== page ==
Focusing on conservation: An interview with documentarian Bridget Besaw

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 Gaucho Erasmo Betancur Casanova and his family herd the sheep and cattle that feed the staff at the Estancia Chacabuco, this estancia, previously one of the largest in Chilean Patagonia has become the new Patagonia National Park. The process of creating the park involves removing fences and most of the animals from the property to allow these grasslands to heal. Gaucho Erasmo Betancur Casanova and his family herd the sheep and cattle that feed the staff at the Estancia Chacabuco, this estancia, previously one of the largest in Chilean Patagonia has become the new Patagonia National Park. The process of creating the park involves removing fences and most of the animals from the property to allow these grasslands to heal.

 
By Zoe Baillargeon
 
If its true that a picture tells a thousands words, then the work of photographer and documentarian Bridget Besaw uses those thousand words and much more to advance environmental conservation.
 
After an award-winning career in newspaper and magazine photography for outlets like Time, Forbes, and the New York Times, Besaw decided to refocus her energy on partnering with environmental non-profits through her company Seedlight Pictures, which creates images and videos to help NGOs showcase their environmental work. A member of Patagon Journal’s Editorial Advisory Board, she is also a former resident of Pucon, Chile, a period in which she spent much time working in Patagonia.  Among other projects in the region, she produced especially noteworthy images to raise awareness about the hydroelectric dam threats to the Baker and Pascua Rivers. She has also published two photography books, Wildness Within Wildness Without and From the Land.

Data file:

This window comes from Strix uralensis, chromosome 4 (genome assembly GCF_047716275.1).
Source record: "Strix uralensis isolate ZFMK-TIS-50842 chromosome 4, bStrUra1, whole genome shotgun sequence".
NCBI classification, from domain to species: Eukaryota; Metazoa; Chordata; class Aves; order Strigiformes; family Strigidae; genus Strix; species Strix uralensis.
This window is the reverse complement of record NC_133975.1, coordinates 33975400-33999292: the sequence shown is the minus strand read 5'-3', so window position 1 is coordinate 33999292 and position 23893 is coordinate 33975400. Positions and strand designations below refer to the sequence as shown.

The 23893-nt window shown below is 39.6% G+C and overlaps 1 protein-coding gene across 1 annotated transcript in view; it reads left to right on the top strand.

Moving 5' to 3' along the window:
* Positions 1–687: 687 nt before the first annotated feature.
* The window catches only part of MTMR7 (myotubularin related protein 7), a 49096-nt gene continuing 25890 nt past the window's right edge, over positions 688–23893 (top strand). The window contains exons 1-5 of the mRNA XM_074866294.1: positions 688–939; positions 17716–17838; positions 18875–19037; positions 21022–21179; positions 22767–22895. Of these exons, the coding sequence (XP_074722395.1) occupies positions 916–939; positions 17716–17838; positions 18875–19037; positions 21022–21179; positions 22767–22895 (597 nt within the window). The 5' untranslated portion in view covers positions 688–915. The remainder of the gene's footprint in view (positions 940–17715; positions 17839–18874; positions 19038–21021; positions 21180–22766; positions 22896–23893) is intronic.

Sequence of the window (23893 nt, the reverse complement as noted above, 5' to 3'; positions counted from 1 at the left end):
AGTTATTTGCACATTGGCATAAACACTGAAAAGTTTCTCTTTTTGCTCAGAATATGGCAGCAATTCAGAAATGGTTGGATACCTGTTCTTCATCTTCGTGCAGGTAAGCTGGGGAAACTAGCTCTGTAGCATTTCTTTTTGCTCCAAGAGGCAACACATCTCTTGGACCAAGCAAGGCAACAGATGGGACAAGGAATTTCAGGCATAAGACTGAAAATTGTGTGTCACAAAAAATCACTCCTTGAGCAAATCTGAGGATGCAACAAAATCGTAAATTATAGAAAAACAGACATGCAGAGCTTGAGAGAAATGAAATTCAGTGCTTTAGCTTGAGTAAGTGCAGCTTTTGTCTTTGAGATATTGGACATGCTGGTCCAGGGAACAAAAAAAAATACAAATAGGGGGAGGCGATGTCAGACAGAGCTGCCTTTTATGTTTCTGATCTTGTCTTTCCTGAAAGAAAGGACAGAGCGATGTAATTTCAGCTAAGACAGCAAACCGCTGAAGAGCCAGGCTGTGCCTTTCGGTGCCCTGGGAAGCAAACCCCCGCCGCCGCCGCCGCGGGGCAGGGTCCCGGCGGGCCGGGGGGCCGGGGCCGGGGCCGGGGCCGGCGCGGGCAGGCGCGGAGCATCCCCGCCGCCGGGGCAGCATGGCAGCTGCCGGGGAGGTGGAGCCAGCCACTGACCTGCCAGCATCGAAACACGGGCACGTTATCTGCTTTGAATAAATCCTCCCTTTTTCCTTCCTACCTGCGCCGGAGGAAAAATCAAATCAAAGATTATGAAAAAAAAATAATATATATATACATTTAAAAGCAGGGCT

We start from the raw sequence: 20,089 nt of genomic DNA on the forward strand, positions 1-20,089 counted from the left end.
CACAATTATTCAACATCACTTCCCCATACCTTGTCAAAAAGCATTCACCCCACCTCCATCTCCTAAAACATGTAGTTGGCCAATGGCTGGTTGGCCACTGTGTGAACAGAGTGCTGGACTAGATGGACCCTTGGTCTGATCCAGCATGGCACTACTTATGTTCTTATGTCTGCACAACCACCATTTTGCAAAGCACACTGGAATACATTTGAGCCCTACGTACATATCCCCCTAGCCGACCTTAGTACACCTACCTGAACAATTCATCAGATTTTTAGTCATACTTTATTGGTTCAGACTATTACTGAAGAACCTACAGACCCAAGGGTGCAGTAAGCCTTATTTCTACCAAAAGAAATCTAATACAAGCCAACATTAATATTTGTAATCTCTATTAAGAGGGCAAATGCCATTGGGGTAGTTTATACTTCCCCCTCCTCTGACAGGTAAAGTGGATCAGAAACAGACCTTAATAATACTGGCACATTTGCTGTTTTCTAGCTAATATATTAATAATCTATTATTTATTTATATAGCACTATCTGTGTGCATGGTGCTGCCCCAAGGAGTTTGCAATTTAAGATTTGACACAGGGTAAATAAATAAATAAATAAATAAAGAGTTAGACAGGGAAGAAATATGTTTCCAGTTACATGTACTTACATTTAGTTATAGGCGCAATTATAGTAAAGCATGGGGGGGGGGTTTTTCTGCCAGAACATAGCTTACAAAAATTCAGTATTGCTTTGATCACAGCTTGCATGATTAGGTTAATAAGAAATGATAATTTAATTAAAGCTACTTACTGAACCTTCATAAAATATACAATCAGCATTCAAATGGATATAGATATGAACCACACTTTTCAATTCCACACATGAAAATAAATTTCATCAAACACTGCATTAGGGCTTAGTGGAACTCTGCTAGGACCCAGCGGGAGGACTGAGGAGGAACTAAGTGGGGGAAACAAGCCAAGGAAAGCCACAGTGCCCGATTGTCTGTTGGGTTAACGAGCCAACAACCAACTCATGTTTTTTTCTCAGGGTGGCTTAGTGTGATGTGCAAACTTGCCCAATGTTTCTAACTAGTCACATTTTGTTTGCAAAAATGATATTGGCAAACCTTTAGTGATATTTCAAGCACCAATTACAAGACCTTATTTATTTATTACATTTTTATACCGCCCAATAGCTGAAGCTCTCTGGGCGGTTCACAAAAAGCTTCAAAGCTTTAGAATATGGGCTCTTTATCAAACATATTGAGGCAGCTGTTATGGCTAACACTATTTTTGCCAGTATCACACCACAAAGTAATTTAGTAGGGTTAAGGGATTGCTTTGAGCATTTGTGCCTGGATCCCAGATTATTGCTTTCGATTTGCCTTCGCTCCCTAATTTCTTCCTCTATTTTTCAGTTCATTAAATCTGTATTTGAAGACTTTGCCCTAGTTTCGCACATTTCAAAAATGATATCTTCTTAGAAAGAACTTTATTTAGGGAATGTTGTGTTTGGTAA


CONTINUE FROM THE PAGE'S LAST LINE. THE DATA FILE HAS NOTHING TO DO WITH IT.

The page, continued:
Currently, Bridget is focused on directing and producing “Rooted," a film that will examine the phenomenon of urban farming and food justice in the United States. As one of the judges of the Fourth Patagonia Photo Contest, Patagon Journal spoke with Besaw from her home in Maine to discuss her time in Patagonia, how photography and images can raise awareness, and why, for environmental photographers, Chile is the place to be right now.
 
When did you first get into photography?
I’ve been doing it since I was in high school. I always wanted to be a photographer even when I was a kid.